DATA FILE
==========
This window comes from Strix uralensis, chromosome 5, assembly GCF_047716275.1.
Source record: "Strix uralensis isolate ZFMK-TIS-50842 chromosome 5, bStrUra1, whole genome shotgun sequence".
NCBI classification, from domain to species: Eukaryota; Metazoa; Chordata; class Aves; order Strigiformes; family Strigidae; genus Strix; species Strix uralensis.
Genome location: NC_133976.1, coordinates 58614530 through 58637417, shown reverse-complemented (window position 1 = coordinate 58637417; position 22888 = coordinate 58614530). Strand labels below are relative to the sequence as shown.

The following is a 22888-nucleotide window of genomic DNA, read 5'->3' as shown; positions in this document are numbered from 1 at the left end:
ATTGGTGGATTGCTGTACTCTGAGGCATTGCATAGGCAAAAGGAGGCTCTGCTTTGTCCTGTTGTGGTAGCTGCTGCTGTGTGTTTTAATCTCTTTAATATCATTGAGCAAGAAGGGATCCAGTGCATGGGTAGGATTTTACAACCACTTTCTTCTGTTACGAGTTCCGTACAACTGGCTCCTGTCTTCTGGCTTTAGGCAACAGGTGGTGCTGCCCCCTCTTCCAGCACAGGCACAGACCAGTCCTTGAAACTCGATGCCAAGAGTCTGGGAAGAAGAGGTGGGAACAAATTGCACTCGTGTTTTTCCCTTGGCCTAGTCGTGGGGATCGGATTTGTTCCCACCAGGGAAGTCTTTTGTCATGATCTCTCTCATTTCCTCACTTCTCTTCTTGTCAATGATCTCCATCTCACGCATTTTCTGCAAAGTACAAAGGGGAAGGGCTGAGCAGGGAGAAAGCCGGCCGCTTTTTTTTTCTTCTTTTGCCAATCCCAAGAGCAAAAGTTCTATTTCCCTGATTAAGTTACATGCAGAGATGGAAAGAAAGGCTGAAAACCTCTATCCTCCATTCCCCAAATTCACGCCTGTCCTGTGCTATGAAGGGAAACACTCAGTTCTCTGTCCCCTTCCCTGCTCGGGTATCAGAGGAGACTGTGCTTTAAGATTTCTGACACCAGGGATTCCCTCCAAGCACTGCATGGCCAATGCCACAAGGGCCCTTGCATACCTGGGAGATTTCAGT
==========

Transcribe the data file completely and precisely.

This window comes from Strix uralensis, chromosome 5, assembly GCF_047716275.1.
Source record: "Strix uralensis isolate ZFMK-TIS-50842 chromosome 5, bStrUra1, whole genome shotgun sequence".
NCBI classification, from domain to species: Eukaryota; Metazoa; Chordata; class Aves; order Strigiformes; family Strigidae; genus Strix; species Strix uralensis.
Genome location: NC_133976.1, coordinates 58614530 through 58637417, shown reverse-complemented (window position 1 = coordinate 58637417; position 22888 = coordinate 58614530). Strand labels below are relative to the sequence as shown.

The following is a 22888-nucleotide window of genomic DNA, read 5'->3' as shown; positions in this document are numbered from 1 at the left end:
ATTGGTGGATTGCTGTACTCTGAGGCATTGCATAGGCAAAAGGAGGCTCTGCTTTGTCCTGTTGTGGTAGCTGCTGCTGTGTGTTTTAATCTCTTTAATATCATTGAGCAAGAAGGGATCCAGTGCATGGGTAGGATTTTACAACCACTTTCTTCTGTTACGAGTTCCGTACAACTGGCTCCTGTCTTCTGGCTTTAGGCAACAGGTGGTGCTGCCCCCTCTTCCAGCACAGGCACAGACCAGTCCTTGAAACTCGATGCCAAGAGTCTGGGAAGAAGAGGTGGGAACAAATTGCACTCGTGTTTTTCCCTTGGCCTAGTCGTGGGGATCGGATTTGTTCCCACCAGGGAAGTCTTTTGTCATGATCTCTCTCATTTCCTCACTTCTCTTCTTGTCAATGATCTCCATCTCACGCATTTTCTGCAAAGTACAAAGGGGAAGGGCTGAGCAGGGAGAAAGCCGGCCGCTTTTTTTTTCTTCTTTTGCCAATCCCAAGAGCAAAAGTTCTATTTCCCTGATTAAGTTACATGCAGAGATGGAAAGAAAGGCTGAAAACCTCTATCCTCCATTCCCCAAATTCACGCCTGTCCTGTGCTATGAAGGGAAACACTCAGTTCTCTGTCCCCTTCCCTGCTCGGGTATCAGAGGAGACTGTGCTTTAAGATTTCTGACACCAGGGATTCCCTCCAAGCACTGCATGGCCAATGCCACAAGGGCCCTTGCATACCTGGGAGATTTCAGT